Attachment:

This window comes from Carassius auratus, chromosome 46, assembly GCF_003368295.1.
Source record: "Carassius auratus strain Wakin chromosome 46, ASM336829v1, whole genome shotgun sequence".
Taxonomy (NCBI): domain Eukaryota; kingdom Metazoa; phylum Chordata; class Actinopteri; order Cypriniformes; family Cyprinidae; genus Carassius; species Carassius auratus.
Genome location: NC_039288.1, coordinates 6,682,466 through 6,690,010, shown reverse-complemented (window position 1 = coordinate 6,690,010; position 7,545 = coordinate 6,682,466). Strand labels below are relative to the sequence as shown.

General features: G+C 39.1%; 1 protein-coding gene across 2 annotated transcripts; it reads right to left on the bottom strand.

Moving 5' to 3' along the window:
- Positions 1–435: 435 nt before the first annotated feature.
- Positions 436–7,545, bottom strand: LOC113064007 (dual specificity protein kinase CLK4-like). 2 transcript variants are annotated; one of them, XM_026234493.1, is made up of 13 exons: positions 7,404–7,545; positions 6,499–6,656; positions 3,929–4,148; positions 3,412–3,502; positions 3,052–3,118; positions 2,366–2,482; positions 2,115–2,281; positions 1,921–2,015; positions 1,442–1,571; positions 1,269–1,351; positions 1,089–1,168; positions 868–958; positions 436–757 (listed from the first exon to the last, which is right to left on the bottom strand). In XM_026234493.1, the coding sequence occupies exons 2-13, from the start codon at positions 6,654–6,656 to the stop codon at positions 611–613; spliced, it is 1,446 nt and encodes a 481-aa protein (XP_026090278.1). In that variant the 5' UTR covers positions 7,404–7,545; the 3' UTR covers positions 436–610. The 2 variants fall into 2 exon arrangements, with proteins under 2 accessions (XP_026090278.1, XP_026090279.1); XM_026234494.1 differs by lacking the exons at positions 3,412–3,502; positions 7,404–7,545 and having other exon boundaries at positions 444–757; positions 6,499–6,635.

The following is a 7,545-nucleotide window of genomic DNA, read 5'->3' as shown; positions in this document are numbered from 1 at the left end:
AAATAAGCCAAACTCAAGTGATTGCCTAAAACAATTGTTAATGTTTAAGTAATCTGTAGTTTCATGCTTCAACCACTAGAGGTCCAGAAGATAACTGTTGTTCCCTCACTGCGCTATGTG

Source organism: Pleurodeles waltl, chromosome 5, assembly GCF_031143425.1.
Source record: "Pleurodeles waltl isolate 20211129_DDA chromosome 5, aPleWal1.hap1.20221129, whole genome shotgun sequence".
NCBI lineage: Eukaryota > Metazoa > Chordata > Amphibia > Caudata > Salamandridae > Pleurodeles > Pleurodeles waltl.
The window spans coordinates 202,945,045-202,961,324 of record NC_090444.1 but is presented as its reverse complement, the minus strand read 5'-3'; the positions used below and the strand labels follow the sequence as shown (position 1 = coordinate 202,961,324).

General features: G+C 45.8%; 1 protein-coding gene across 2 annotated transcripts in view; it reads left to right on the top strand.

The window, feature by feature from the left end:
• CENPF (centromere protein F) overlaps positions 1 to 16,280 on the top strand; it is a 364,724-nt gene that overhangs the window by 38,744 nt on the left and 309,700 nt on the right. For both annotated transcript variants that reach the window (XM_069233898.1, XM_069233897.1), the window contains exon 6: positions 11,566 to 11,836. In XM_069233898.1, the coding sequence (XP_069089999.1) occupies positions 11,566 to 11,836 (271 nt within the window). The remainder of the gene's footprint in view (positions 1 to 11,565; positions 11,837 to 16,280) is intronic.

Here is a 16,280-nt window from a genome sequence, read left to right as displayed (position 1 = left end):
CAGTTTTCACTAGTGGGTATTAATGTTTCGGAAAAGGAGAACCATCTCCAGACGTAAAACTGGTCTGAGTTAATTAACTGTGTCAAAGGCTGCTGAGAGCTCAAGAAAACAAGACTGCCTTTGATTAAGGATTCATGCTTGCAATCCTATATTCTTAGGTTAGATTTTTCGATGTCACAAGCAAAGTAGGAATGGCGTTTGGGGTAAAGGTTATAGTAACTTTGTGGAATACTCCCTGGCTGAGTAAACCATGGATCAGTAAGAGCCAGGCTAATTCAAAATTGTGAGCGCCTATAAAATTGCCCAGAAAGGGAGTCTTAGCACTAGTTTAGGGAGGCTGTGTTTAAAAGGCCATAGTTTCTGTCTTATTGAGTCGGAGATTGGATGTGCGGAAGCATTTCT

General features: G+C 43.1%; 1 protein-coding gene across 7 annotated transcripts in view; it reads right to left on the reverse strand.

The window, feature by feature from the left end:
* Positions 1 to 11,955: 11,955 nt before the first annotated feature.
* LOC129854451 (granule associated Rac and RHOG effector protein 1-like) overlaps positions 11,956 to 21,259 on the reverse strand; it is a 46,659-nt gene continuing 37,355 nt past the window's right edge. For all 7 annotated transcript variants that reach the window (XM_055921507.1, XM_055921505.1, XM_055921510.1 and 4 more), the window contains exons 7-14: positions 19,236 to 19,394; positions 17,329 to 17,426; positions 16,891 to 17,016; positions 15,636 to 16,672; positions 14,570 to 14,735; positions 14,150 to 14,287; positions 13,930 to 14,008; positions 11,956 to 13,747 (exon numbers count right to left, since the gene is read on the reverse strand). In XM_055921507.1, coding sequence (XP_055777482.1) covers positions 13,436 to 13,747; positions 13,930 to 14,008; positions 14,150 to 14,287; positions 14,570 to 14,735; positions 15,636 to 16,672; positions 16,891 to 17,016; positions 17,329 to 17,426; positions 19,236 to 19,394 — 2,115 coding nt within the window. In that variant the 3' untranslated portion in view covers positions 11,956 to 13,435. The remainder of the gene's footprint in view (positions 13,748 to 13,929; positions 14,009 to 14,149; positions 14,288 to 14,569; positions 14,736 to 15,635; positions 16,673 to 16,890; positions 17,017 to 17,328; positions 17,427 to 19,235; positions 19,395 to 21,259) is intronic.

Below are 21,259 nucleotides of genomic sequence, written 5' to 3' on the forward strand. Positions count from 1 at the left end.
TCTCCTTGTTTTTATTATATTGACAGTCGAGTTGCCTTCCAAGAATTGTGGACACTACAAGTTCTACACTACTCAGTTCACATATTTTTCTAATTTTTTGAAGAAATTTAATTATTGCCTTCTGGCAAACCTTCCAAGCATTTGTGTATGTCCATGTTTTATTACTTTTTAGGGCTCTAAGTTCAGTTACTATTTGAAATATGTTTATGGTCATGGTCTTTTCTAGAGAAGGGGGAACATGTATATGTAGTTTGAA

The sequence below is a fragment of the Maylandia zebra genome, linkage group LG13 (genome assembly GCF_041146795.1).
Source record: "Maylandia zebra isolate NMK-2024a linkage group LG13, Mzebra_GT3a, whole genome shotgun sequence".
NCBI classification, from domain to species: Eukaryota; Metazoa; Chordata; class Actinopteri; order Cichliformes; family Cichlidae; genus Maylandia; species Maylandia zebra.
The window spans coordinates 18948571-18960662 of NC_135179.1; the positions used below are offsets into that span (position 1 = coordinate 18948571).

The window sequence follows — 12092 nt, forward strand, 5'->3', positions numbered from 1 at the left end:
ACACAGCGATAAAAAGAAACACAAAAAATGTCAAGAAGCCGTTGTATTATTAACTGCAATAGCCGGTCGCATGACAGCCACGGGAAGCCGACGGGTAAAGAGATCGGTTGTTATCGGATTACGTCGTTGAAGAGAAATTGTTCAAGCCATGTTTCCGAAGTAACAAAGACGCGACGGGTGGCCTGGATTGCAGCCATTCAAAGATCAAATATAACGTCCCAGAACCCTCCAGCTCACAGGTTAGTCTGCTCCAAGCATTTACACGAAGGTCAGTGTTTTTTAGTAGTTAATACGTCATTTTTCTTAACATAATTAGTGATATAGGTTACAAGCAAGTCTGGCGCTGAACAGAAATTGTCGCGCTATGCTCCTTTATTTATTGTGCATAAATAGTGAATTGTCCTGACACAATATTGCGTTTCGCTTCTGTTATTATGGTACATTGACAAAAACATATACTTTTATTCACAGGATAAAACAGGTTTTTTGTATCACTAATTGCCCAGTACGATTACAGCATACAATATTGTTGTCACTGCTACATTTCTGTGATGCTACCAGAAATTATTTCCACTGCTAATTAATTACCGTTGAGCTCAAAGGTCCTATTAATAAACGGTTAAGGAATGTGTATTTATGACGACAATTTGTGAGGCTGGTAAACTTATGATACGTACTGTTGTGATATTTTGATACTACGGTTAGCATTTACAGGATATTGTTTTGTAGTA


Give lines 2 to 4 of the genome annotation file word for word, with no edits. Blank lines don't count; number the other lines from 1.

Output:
Source record: "Carassius auratus strain Wakin chromosome 46, ASM336829v1, whole genome shotgun sequence".
Taxonomy (NCBI): domain Eukaryota; kingdom Metazoa; phylum Chordata; class Actinopteri; order Cypriniformes; family Cyprinidae; genus Carassius; species Carassius auratus.
Genome location: NC_039288.1, coordinates 6,682,466 through 6,690,010, shown reverse-complemented (window position 1 = coordinate 6,690,010; position 7,545 = coordinate 6,682,466). Strand labels below are relative to the sequence as shown.